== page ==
As anyone else, I asked Google and learnt that Rynox and ViaTerra were my options. Checked out a Rynox one first (Optimus series – not sure about the exact model, though), but it was a little too small for my laptop! Thought no further and checked out ViaTerra Raptor. It is probably the priciest option available in its category. I decided to open my wallet as soon as I saw it! It could easily take my laptop and still had more than ample space left. The 3M reflective stripes were functional and stylish.

My first trip with the bag was a 1000km circuit from Bangalore – Kochi – Calicut – Mysore – Bangalore. I had tested its limits right from the word go. The following items were thrown in –

  1. 15″ Laptop
  2. A DSLR Cam
  3. Nilgiri plumcakes of 1kg & .5kg packs (it was Christmas timeJ!)
  4. A couple of t-shirts, a jeans and some random stuff

Ease of Use:

It comes with two bungee cords. It’s a breeze to mount/dismount it. On my bike, one pair goes under the rear fender and locks with each other. The other pair fits perfectly next to the foot-pegs. It stays in its position as if it were a part of the bike. Being a proper tail bag, it doesn’t catch wind or mess with the weight distribution of the bike.

It can also double up as a shoulder/side bag if taken off the bike, which looks sleek.

Just that it gets a little awkward to get yourselves on and off the bike, but you’ll get used to it. Not really an issue with the bag, actually!


It has done  10k+ kms so far, under all possible road (and no-road) conditions in the southern part of the country. No signs of wear yet. The bottom of it feels like a little bent, though it still works the same way. I haven’t had a chance to test it under heavy rains. But it comes with a separate rain cover, which I believe, should do its job.


The ViaTerra Raptor is an awesome product! It does what it is supposed to and does it so well that it clearly justifies its pricing. I have heard that they are coming out with the Raptor v2 shortly! It should well be worth a wait!

Need for Separate Licenses for Motorcyclists

I have no  glaring stats to throw around! But there is no denying the fact that we are losing precious lives to (careless) riding, every day.

In the recent times, India has seen a sudden surge in the motorcycle market – especially the performance and adventure segments. The entry of global giants like KTM, Triumph, Harley Davidson and many more have taken our roads by storm. Though the options have increased and improved, most of us unfortunately, haven’t matured enough to handle such performance machines.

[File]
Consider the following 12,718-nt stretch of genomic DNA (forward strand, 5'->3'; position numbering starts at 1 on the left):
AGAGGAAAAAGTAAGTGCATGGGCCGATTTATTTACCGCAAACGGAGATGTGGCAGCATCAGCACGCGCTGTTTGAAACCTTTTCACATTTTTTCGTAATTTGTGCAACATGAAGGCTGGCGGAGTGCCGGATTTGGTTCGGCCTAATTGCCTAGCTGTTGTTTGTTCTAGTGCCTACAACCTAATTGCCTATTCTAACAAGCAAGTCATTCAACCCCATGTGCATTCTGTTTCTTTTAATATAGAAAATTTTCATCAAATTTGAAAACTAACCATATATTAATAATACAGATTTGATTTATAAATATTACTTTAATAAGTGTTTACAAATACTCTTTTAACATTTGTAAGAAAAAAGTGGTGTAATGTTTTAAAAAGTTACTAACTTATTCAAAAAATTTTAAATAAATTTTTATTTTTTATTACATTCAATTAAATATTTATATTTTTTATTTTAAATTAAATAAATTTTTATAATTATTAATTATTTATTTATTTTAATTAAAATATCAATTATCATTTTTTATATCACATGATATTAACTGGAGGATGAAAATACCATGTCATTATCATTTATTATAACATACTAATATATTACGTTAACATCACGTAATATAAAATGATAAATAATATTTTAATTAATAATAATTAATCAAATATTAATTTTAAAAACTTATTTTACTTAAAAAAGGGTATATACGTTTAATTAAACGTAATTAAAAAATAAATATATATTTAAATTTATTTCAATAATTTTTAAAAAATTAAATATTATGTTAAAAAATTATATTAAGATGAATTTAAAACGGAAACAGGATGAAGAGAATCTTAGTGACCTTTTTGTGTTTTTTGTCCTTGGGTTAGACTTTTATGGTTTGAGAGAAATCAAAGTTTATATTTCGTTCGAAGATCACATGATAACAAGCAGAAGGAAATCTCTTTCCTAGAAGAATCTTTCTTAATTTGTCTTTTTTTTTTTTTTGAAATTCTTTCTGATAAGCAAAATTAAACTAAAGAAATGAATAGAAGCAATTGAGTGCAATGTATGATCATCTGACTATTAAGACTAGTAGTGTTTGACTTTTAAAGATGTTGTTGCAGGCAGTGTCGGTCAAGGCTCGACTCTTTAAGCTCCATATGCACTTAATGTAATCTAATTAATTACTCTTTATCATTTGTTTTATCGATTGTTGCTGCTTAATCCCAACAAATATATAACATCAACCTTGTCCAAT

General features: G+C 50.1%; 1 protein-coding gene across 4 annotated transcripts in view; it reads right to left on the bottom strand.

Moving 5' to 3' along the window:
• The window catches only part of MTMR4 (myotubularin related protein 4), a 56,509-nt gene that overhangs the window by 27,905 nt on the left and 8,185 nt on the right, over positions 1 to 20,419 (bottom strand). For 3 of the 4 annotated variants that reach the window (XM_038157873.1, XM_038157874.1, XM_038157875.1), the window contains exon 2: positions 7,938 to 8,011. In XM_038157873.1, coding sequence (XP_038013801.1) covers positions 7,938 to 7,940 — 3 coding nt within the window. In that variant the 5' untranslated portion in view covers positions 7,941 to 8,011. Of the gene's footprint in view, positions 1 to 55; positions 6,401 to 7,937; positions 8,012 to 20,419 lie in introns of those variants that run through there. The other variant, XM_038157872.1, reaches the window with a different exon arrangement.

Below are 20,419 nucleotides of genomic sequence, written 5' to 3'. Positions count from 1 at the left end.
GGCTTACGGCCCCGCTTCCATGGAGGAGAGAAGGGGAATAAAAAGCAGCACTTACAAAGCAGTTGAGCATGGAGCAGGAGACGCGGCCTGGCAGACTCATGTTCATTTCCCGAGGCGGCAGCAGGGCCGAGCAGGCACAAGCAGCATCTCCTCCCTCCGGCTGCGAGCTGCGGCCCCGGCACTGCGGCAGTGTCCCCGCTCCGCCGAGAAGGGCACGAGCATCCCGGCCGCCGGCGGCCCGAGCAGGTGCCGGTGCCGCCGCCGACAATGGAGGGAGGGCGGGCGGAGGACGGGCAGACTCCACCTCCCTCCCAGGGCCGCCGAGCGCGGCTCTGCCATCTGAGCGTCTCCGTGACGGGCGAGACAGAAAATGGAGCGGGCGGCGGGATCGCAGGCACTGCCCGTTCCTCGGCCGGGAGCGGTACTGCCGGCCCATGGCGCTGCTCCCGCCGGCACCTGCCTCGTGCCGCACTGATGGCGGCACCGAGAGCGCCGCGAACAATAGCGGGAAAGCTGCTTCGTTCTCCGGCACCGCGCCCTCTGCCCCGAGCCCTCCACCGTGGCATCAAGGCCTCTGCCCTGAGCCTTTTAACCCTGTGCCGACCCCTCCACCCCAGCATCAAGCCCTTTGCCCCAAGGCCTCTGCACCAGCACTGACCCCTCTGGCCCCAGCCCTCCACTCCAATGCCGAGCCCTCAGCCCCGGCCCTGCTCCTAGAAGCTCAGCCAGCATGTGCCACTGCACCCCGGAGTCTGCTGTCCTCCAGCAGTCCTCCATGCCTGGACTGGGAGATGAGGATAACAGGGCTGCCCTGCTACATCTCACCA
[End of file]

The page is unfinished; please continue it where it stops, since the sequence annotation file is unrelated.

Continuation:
Road Sign

It takes a whole lot of skill, focus and practice to handle such outright performance machines. Interestingly, motorcycles that are considered light-weight or learner’s bikes globally (the quarter-liter segment in general), fall under the performance segment in India. Credit should go to the manufacturers for keeping it that way. On the flip side, it also points to the riding skills of an average Indian, our road conditions and many more finer details.

We typically start off riding a bicycle, learn to ride a motorcycle during our teen years and then finish the formality of learning as soon as we obtain a driving license (usually by around 18-20 years). A bicycle and a motorcycle handles completely differently. Moreover, a whole lot of bad habits unknowingly creep into our riding and just stay with us. No conscious effort is put towards improving one’s riding.

Today, the law permits anyone who earns a decent income to buy one of those super performance machines and ride it on our streets. The riders’ skill or knowledge is not even considered. So basically, someone who got his license using a 70cc, sub-5 bhp moped can go on and ride a 1000cc, 200+ bhp monster of a bike with no additional training or know-how! Forget proper riding gears, there are riders who hit the streets even without a basic helmet, literally trying to kill oneself and probably a few others too!

There is no point blaming the manufacturers, road conditions or in some cases “parents for allowing their kids to ride”! It is high time to implement ladder-style licensing system in India to ensure safety of riders and other road users. Riders should progressively learn and prove themselves to go to the next level. It will at least help inculcate some good road manners! There could be a million roadblocks in getting this in place; but we are not a country that lack resources and definitely not one to lose its strongest to miserable accidents!

Meanwhile, I would love to see one of the manufacturers take a lead in this direction and NOT sell their bikes to people who could potentially be considered a ‘dangerous rider’. {Oh yes, I do have unreasonable dreams! :)}

[Image courtesy: Wikimedia]